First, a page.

Transforming public policy with engaged scholarship: better together

Blog by Alana Cattapan & Tobin LeBlanc Haley: “The expertise of people with lived experience is receiving increased attention within policy making arenas. Yet consultation processes have, for the most part, been led by public servants, with limited resources provided for supporting the community engagement vital to the inclusion of lived experience experts in policy making. What would policy decisions look like if the voices of the communities who live with the consequences of these decisions were prioritised not only in consultation processes, but in determining priorities and policy processes from the outset? This is one of the questions we explore in our recent article published in the special issue on Transformational Change in Public Policy.

As community-engaged policy researchers, along with Leah LevacLaura Pin, Ethel Tungohan and Sarah Marie Wiebe, our attention has been focused on how to engage meaningfully and work together with the communities impacted by our research, the very communities often systematically excluded from policy processes. Across our different research programmes, we work together with people experiencing precarious housing and homelessnessmigrant workersnorthern and Indigenous womenFirst Nations, and trans and gender diverse people. The lessons we have learned in our research with these communities are useful for our work and for these communities, as well as for policy makers and other actors wanting to engage meaningfully with community stakeholders.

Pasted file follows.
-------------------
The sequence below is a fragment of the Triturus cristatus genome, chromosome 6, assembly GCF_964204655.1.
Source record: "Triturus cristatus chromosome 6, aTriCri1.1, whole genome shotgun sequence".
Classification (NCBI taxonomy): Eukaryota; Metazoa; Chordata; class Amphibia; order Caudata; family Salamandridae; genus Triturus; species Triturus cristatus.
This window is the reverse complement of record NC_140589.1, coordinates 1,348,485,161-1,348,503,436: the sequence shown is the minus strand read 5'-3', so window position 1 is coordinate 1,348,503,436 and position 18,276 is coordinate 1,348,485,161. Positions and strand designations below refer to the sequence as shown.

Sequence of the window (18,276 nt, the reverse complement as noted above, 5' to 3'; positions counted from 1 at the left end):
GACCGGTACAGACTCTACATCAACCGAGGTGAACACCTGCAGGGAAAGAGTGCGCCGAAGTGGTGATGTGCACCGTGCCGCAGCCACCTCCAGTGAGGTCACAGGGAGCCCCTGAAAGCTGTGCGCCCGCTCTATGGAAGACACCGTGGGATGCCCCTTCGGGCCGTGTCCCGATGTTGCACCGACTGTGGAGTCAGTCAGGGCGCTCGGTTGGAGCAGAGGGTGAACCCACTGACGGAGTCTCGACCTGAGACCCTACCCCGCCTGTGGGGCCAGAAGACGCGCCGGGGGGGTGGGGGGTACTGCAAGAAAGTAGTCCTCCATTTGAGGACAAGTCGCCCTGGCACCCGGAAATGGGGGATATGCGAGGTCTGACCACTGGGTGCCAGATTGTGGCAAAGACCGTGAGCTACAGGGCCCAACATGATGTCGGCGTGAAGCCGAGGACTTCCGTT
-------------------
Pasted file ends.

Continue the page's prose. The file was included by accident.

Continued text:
Our new article, “Transforming Public Policy with Engaged Scholarship: Better Together,” describes these lessons, showing how engaged scholarship can inform the meaningful inclusion of people with lived expertise in public policy making. We draw on Marianne Beaulieu, Mylaine Breton and Astrid Brouselle’s work to focus on four principles of engaged scholarship. The principles we focus on include prioritising community needs, practicing reciprocity, recognising multiple ways of knowing, and crossing disciplinary and sectoral boundaries. Using five vignettes from our own research, we link these principles to our practice, highlighting how policy makers can do the same. In one vignette, co-author Sarah Marie Wiebe describes how her research with people in Aamjiwnaang in Canada was made possible through the sustained time and effort of relationship building and learning about the lived experiences of community members. As she explains in the article, this work included sensing the pollution in the surrounding atmosphere firsthand through participation in a “toxic tour” of the community’s location next to Canada’s Chemical Valley. In another vignette, co-author Ethel Tungohan details how migrant community leaders led a study looking at migrant workers’ housing precarity, enabling more responsive forms of engagement with municipal policy makers who tend to ignore migrant workers’ housing issues….(More)”.